Upworthy and imgix

Online publications tell important stories, and visuals are the vehicle driving those stories forward. The popular website Upworthy harnesses the power of viral content for good, creating visual stories that spread across social media as a way to raise awareness of important issues. The site generates over 50 million pageviews each month, but is maintained by a team of just six engineers.

Succeeding at such a massive scale with a small team has meant being smart and scrappy. The Upworthy dev team has a motto: focus on little things that have a huge impact. When they began searching for ways to boost metrics and streamline editorial processes, they noticed that image handling was coming up again and again. When a page was underperforming, a poorly-optimized image was usually involved. Pages loaded slowly because images were too large, or else the visual design of the page would be marred by overly-compressed imagery.

The team fixed these issues when they could, but since they often only had the image that was uploaded to the server rather than a high-quality original, there was a limit to what they could do. Forced to rely on people manually reporting faulty imagery, they had no idea how many bad images they didn’t find.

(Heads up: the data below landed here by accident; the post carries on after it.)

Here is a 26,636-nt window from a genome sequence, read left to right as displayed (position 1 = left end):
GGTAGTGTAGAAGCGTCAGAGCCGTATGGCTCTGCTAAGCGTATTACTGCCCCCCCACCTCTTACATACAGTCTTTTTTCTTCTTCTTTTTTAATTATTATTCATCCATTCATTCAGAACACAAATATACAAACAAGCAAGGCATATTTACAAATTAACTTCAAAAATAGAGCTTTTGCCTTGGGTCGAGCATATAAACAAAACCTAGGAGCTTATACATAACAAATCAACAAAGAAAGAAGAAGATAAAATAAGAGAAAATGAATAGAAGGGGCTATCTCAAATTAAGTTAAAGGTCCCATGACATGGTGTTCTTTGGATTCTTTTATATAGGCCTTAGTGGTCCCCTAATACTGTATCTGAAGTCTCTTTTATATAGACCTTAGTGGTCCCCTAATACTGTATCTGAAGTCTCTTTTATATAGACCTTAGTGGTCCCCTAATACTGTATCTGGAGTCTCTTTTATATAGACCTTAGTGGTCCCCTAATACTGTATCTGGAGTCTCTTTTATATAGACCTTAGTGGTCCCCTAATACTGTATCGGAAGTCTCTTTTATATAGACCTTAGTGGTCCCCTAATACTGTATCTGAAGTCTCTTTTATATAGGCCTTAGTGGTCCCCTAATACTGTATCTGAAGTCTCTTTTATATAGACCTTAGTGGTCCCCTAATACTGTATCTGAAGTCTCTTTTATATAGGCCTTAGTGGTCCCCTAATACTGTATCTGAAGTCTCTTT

With image handling limiting the productivity of Upworthy’s editorial team, the dev team chose to create a guide on how to manually edit and upload images. This turned out to be overly time-consuming to enact and wasn’t consistently followed in the quick-hit, always-on environment of an editorial department. With images making up nearly 70 percent of the weight of some Upworthy pages, major slowdowns appeared to be unavoidable; the team needed a solution, and fast.

Upworthy needed something flexible, extensible, and dependable. Something that could free the team up to work on more interesting problems.

Enter imgix

After exploring several options for automating its image handling, Upworthy decided imgix was the was the best choice for its needs.

Key to that decision was the fact that we are able to function as an on-demand image processor with caching, transforming images only when they were requested by a user. This freed up the dev team’s time, providing them with more flexibility throughout the day to work on other important issues. With imgix’s easy-to-use API, integration was a simple and seamless process.

After integration, the team was able to standardize its imagery and drive down load times across the site. One of Upworthy’s metrics is its number of active visits (visitors who stick around and consume content rather than immediately clicking over to something else). They saw daily active visits spike by as much as 50 percent after implementing imgix.

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